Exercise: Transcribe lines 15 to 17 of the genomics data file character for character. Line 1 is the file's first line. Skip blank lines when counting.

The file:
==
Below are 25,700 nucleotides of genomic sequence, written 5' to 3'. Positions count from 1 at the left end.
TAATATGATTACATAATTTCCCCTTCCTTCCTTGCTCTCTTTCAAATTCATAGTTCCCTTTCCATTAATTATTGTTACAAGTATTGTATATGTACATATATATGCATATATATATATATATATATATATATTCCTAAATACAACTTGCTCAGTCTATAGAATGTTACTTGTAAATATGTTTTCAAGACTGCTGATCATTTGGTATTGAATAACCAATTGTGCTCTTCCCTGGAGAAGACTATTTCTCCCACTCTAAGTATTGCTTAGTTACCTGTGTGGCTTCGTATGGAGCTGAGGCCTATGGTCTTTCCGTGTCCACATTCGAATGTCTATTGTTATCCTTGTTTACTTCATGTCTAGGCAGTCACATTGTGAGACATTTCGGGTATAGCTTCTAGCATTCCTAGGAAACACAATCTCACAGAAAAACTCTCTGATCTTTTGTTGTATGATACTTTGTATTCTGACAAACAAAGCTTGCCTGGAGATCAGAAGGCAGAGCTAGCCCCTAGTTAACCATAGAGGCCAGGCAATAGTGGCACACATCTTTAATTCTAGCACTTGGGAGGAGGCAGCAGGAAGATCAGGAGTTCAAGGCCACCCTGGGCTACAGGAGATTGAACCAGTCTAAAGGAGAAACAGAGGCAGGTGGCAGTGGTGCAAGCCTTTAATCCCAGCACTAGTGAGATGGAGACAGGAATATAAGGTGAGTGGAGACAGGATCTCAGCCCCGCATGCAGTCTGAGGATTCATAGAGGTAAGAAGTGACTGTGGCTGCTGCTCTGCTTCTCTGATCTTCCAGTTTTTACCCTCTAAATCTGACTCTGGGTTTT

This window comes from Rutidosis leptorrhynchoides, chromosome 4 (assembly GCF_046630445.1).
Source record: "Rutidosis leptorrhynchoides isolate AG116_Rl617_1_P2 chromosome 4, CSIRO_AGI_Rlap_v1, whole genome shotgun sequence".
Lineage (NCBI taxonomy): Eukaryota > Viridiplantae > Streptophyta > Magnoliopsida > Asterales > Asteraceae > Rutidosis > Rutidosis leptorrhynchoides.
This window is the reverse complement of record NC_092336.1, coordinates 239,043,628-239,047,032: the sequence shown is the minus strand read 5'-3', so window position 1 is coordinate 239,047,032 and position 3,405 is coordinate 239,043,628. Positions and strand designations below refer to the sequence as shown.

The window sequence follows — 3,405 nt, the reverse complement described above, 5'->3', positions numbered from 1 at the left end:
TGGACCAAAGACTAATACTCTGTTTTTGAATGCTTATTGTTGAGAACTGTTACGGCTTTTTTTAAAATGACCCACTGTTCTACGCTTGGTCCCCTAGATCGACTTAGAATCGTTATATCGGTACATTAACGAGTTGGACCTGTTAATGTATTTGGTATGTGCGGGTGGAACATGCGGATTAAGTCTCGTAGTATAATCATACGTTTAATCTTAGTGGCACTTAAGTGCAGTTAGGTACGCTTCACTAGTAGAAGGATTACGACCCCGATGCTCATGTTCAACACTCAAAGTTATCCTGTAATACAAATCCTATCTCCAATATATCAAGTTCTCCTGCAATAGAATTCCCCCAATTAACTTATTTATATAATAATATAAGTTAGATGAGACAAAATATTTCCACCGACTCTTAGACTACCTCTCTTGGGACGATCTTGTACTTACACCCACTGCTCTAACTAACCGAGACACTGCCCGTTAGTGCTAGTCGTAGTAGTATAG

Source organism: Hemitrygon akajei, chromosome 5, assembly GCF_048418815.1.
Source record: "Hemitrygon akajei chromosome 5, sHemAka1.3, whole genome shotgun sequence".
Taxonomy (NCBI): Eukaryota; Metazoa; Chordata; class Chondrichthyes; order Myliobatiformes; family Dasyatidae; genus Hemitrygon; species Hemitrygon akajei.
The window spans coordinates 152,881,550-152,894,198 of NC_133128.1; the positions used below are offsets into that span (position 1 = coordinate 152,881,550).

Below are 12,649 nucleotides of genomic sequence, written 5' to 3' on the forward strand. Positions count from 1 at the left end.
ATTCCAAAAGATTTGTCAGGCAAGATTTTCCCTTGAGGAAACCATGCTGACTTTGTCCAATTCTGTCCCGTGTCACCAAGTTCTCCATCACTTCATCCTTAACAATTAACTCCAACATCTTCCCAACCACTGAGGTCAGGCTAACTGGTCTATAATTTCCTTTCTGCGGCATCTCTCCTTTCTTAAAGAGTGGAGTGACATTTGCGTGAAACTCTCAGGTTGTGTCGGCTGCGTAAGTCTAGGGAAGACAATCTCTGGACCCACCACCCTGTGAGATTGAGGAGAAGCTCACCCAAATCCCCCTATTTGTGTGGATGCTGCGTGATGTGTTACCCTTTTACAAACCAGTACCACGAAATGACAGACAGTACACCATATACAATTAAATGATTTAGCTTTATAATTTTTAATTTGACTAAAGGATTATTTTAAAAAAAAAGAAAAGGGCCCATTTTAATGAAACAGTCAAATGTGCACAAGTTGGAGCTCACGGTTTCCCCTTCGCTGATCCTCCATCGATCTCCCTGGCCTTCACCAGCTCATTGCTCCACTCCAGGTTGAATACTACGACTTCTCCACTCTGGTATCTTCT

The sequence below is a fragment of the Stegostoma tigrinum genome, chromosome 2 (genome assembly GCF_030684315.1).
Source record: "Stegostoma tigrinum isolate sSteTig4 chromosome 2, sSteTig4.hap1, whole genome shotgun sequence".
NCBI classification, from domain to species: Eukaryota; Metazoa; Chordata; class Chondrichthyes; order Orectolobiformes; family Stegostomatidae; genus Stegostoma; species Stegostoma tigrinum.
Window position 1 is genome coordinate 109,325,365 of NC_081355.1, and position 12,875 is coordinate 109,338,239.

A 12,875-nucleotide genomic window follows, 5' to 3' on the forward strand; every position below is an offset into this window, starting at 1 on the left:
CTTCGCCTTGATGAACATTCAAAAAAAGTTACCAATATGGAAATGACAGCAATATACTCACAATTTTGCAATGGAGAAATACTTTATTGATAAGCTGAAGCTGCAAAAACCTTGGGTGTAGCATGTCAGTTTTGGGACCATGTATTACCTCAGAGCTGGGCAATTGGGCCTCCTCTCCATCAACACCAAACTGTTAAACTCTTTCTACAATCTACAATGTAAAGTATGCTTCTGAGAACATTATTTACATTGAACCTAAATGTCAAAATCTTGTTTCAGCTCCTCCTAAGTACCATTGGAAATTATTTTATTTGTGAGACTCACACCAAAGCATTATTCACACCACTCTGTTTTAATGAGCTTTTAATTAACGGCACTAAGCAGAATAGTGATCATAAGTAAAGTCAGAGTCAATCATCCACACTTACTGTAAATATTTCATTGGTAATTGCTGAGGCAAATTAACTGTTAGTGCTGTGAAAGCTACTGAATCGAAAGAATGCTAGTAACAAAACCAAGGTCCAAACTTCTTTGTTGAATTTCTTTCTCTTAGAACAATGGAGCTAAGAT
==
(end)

The sequence below is a fragment of the Stegostoma tigrinum genome, chromosome 2 (genome assembly GCF_030684315.1).
Source record: "Stegostoma tigrinum isolate sSteTig4 chromosome 2, sSteTig4.hap1, whole genome shotgun sequence".
NCBI classification, from domain to species: Eukaryota; Metazoa; Chordata; class Chondrichthyes; order Orectolobiformes; family Stegostomatidae; genus Stegostoma; species Stegostoma tigrinum.